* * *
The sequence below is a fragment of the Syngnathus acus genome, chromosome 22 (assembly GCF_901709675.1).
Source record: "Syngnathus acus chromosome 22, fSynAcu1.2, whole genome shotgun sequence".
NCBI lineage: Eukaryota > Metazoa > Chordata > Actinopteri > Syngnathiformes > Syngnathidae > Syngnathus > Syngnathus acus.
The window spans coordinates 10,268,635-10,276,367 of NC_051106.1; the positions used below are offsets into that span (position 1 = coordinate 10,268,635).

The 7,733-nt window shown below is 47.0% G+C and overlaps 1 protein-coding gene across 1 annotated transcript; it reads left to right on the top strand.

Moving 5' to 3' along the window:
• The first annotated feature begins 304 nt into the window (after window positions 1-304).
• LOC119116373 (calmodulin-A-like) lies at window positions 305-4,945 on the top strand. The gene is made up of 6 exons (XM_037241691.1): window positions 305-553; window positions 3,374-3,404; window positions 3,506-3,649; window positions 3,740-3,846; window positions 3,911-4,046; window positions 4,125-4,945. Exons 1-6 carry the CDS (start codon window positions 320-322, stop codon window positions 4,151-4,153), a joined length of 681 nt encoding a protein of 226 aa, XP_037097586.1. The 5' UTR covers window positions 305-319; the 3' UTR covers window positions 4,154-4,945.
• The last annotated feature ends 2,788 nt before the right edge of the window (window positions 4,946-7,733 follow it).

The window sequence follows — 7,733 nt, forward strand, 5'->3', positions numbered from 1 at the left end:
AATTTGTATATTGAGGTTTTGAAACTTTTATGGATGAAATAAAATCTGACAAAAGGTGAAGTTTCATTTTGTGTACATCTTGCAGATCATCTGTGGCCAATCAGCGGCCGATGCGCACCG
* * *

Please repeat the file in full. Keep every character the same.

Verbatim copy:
The sequence below is a fragment of the Syngnathus acus genome, chromosome 22 (assembly GCF_901709675.1).
Source record: "Syngnathus acus chromosome 22, fSynAcu1.2, whole genome shotgun sequence".
NCBI lineage: Eukaryota > Metazoa > Chordata > Actinopteri > Syngnathiformes > Syngnathidae > Syngnathus > Syngnathus acus.
The window spans coordinates 10,268,635-10,276,367 of NC_051106.1; the positions used below are offsets into that span (position 1 = coordinate 10,268,635).

The 7,733-nt window shown below is 47.0% G+C and overlaps 1 protein-coding gene across 1 annotated transcript; it reads left to right on the top strand.

Moving 5' to 3' along the window:
• The first annotated feature begins 304 nt into the window (after window positions 1-304).
• LOC119116373 (calmodulin-A-like) lies at window positions 305-4,945 on the top strand. The gene is made up of 6 exons (XM_037241691.1): window positions 305-553; window positions 3,374-3,404; window positions 3,506-3,649; window positions 3,740-3,846; window positions 3,911-4,046; window positions 4,125-4,945. Exons 1-6 carry the CDS (start codon window positions 320-322, stop codon window positions 4,151-4,153), a joined length of 681 nt encoding a protein of 226 aa, XP_037097586.1. The 5' UTR covers window positions 305-319; the 3' UTR covers window positions 4,154-4,945.
• The last annotated feature ends 2,788 nt before the right edge of the window (window positions 4,946-7,733 follow it).

The window sequence follows — 7,733 nt, forward strand, 5'->3', positions numbered from 1 at the left end:
AATTTGTATATTGAGGTTTTGAAACTTTTATGGATGAAATAAAATCTGACAAAAGGTGAAGTTTCATTTTGTGTACATCTTGCAGATCATCTGTGGCCAATCAGCGGCCGATGCGCACCG